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Teen Sleep Health Study

2019-09-18 03:27:47 | BioPortfolio

Summary

The objective of this project is to develop an effective, yet feasible strategy to extend school-night sleep duration of older adolescents.

Description

The investigators are developing and testing a feasible behavioral intervention to increase school-night sleep duration by shifting the circadian system earlier and providing a time management plan for after-school activities in youngsters between 14 and 17 years and enrolled in high school. This study tests morning bright light and a school-night time management plan to facilitate earlier bedtimes to increase sleep duration. Circadian phase, sleep, neurobehavioral functioning and mood are measured before and immediately after the 2-week intervention and compared to a control group. Long-term effectiveness, adherence, and acceptability are also examined in a 3-week extension study. These data will provide evidence-based treatment strategies for delayed and sleep-restricted adolescents, and acceptability of and adherence to the treatment in this age group.

Study Design

Conditions

Sleep Disorders, Circadian Rhythm

Intervention

Weekend Morning Bright Light & Early Bedtime

Location

Rush University Medical Center
Chicago
Illinois
United States
60612

Status

Completed

Source

Rush University Medical Center

Results (where available)

View Results

Links

Published on BioPortfolio: 2019-09-18T03:27:47-0400

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Medical and Biotech [MESH] Definitions

A progressive advance or delay of bedtime until the desired bedtime is achieved.

A sleep disorder of central nervous system origin characterized by prolonged nocturnal sleep and periods of daytime drowsiness. Affected individuals experience difficulty with awakening in the morning and may have associated sleep drunkenness, automatic behaviors, and memory disturbances. This condition differs from narcolepsy in that daytime sleep periods are longer, there is no association with CATAPLEXY, and the multiple sleep latency onset test does not record sleep-onset rapid eye movement sleep. (From Chokroverty, Sleep Disorders Medicine, 1994, pp319-20; Psychiatry Clin Neurosci 1998 Apr:52(2):125-129)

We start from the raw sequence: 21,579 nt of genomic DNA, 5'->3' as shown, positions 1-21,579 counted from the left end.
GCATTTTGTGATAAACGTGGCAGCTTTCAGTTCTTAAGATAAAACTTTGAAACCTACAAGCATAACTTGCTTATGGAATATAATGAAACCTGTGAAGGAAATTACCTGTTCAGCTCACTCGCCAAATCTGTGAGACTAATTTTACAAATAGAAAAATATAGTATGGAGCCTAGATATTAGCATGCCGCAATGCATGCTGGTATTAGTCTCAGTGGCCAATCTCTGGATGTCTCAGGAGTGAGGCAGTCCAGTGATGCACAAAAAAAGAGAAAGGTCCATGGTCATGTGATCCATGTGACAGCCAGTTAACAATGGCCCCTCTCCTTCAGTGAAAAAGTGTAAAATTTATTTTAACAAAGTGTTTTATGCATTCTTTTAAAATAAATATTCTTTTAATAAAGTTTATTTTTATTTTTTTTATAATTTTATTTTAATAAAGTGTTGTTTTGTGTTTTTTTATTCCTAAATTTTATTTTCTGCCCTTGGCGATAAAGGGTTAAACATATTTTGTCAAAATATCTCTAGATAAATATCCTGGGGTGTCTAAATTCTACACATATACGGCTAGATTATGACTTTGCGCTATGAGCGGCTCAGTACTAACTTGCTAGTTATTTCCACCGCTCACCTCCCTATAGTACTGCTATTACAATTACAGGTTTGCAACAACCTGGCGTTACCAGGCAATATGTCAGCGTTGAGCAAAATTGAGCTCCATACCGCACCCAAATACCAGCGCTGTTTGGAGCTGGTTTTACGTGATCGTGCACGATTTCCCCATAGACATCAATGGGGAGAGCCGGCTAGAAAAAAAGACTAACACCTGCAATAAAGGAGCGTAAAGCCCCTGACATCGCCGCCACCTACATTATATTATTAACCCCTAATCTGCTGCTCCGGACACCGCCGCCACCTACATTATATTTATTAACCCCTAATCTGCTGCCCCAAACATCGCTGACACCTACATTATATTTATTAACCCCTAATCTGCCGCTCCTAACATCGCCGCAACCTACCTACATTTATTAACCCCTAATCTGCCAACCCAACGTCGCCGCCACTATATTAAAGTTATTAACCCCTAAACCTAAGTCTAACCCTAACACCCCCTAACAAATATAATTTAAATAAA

Periods of sleep manifested by changes in EEG activity and certain behavioral correlates; includes Stage 1: sleep onset, drowsy sleep; Stage 2: light sleep; Stages 3 and 4: delta sleep, light sleep, deep sleep, telencephalic sleep.

Conditions characterized by disturbances of usual sleep patterns or behaviors. Sleep disorders may be divided into three major categories: DYSSOMNIAS (i.e. disorders characterized by insomnia or hypersomnia), PARASOMNIAS (abnormal sleep behaviors), and sleep disorders secondary to medical or psychiatric disorders. (From Thorpy, Sleep Disorders Medicine, 1994, p187)

Dyssomnias (i.e., insomnias or hypersomnias) associated with dysfunction of internal sleep mechanisms or secondary to a sleep-related medical disorder (e.g., sleep apnea, post-traumatic sleep disorders, etc.). (From Thorpy, Sleep Disorders Medicine, 1994, p187)

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